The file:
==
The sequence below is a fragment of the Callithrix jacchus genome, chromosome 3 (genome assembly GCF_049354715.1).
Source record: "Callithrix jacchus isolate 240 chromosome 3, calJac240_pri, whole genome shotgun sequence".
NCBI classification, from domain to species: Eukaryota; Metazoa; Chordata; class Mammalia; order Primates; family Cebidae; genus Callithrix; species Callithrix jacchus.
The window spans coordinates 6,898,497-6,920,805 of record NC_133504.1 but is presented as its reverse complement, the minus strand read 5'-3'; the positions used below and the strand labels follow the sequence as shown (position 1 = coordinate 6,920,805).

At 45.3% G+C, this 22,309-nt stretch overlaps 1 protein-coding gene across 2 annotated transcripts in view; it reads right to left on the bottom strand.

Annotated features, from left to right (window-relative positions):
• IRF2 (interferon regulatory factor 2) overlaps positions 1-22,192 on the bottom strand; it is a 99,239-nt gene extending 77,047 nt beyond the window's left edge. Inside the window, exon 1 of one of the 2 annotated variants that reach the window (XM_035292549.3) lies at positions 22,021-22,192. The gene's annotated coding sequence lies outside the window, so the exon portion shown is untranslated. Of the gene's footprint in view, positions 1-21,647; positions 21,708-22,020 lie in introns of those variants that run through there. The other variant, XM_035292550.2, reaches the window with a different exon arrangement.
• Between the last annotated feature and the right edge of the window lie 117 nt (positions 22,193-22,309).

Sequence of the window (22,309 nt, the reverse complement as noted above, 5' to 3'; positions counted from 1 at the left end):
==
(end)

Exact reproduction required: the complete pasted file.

The sequence below is a fragment of the Callithrix jacchus genome, chromosome 3 (genome assembly GCF_049354715.1).
Source record: "Callithrix jacchus isolate 240 chromosome 3, calJac240_pri, whole genome shotgun sequence".
NCBI classification, from domain to species: Eukaryota; Metazoa; Chordata; class Mammalia; order Primates; family Cebidae; genus Callithrix; species Callithrix jacchus.
The window spans coordinates 6,898,497-6,920,805 of record NC_133504.1 but is presented as its reverse complement, the minus strand read 5'-3'; the positions used below and the strand labels follow the sequence as shown (position 1 = coordinate 6,920,805).

At 45.3% G+C, this 22,309-nt stretch overlaps 1 protein-coding gene across 2 annotated transcripts in view; it reads right to left on the bottom strand.

Annotated features, from left to right (window-relative positions):
• IRF2 (interferon regulatory factor 2) overlaps positions 1-22,192 on the bottom strand; it is a 99,239-nt gene extending 77,047 nt beyond the window's left edge. Inside the window, exon 1 of one of the 2 annotated variants that reach the window (XM_035292549.3) lies at positions 22,021-22,192. The gene's annotated coding sequence lies outside the window, so the exon portion shown is untranslated. Of the gene's footprint in view, positions 1-21,647; positions 21,708-22,020 lie in introns of those variants that run through there. The other variant, XM_035292550.2, reaches the window with a different exon arrangement.
• Between the last annotated feature and the right edge of the window lie 117 nt (positions 22,193-22,309).

Sequence of the window (22,309 nt, the reverse complement as noted above, 5' to 3'; positions counted from 1 at the left end):